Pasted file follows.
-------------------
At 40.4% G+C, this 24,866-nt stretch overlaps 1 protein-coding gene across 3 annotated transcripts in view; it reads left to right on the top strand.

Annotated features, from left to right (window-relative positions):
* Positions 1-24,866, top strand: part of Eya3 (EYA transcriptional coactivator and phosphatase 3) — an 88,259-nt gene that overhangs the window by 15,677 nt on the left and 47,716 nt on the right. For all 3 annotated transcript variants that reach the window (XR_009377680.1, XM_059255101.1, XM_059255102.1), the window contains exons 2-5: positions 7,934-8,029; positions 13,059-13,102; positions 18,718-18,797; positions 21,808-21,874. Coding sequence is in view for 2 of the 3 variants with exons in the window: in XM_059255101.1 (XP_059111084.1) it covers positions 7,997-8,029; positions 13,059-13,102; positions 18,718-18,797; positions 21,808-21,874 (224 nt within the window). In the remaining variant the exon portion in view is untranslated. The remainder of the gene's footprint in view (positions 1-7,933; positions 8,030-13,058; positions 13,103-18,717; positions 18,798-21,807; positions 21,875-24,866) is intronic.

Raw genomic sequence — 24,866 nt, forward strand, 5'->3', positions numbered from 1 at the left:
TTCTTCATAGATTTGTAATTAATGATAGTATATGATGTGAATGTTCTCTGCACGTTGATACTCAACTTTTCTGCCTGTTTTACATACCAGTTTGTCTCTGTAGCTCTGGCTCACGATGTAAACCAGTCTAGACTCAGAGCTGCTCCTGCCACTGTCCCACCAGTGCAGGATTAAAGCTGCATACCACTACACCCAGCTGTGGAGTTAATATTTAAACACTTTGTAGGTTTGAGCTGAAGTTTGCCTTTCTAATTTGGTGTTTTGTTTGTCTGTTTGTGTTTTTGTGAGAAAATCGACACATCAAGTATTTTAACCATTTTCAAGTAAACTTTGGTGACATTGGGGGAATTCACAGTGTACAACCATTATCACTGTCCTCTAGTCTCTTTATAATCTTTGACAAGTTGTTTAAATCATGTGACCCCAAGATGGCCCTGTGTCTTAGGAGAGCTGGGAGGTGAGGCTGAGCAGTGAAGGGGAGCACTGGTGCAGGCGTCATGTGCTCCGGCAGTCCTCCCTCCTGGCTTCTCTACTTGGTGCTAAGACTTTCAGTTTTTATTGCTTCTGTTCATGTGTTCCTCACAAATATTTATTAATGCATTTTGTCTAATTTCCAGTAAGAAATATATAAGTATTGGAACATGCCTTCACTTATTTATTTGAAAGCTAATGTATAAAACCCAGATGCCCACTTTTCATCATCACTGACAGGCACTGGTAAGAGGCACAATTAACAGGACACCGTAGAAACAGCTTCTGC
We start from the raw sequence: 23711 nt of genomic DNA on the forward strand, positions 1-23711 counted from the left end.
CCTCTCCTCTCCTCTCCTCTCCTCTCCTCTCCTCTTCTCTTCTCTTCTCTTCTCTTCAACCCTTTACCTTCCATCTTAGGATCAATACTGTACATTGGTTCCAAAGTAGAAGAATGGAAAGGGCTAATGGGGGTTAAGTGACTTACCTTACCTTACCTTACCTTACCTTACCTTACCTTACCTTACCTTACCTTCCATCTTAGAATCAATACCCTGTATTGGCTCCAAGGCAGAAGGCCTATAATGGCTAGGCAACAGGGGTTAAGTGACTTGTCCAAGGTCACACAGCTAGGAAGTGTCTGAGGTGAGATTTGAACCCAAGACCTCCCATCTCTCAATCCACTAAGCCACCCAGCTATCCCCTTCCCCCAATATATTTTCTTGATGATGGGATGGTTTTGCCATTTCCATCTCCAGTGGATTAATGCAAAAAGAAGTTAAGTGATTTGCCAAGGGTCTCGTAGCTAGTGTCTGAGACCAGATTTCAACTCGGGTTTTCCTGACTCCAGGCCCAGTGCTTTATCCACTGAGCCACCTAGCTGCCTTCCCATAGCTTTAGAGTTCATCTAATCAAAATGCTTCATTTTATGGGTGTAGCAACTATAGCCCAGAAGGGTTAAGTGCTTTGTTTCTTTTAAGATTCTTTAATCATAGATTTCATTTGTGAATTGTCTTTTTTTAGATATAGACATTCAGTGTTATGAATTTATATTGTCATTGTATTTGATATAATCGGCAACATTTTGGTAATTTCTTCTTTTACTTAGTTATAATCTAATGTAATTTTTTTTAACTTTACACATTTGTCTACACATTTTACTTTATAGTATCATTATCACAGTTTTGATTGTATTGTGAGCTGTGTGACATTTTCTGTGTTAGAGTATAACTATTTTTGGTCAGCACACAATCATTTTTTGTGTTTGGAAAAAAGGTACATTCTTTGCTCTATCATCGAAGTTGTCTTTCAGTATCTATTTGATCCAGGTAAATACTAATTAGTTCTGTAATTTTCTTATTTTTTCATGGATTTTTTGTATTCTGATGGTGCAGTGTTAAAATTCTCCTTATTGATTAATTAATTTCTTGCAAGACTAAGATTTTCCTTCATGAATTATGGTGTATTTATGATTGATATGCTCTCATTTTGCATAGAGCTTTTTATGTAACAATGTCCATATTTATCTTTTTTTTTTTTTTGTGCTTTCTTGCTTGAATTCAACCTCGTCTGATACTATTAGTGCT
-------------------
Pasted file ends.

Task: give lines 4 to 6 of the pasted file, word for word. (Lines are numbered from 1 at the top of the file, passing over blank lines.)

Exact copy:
Raw genomic sequence — 24,866 nt, forward strand, 5'->3', positions numbered from 1 at the left:
TTCTTCATAGATTTGTAATTAATGATAGTATATGATGTGAATGTTCTCTGCACGTTGATACTCAACTTTTCTGCCTGTTTTACATACCAGTTTGTCTCTGTAGCTCTGGCTCACGATGTAAACCAGTCTAGACTCAGAGCTGCTCCTGCCACTGTCCCACCAGTGCAGGATTAAAGCTGCATACCACTACACCCAGCTGTGGAGTTAATATTTAAACACTTTGTAGGTTTGAGCTGAAGTTTGCCTTTCTAATTTGGTGTTTTGTTTGTCTGTTTGTGTTTTTGTGAGAAAATCGACACATCAAGTATTTTAACCATTTTCAAGTAAACTTTGGTGACATTGGGGGAATTCACAGTGTACAACCATTATCACTGTCCTCTAGTCTCTTTATAATCTTTGACAAGTTGTTTAAATCATGTGACCCCAAGATGGCCCTGTGTCTTAGGAGAGCTGGGAGGTGAGGCTGAGCAGTGAAGGGGAGCACTGGTGCAGGCGTCATGTGCTCCGGCAGTCCTCCCTCCTGGCTTCTCTACTTGGTGCTAAGACTTTCAGTTTTTATTGCTTCTGTTCATGTGTTCCTCACAAATATTTATTAATGCATTTTGTCTAATTTCCAGTAAGAAATATATAAGTATTGGAACATGCCTTCACTTATTTATTTGAAAGCTAATGTATAAAACCCAGATGCCCACTTTTCATCATCACTGACAGGCACTGGTAAGAGGCACAATTAACAGGACACCGTAGAAACAGCTTCTGC
We start from the raw sequence: 23711 nt of genomic DNA on the forward strand, positions 1-23711 counted from the left end.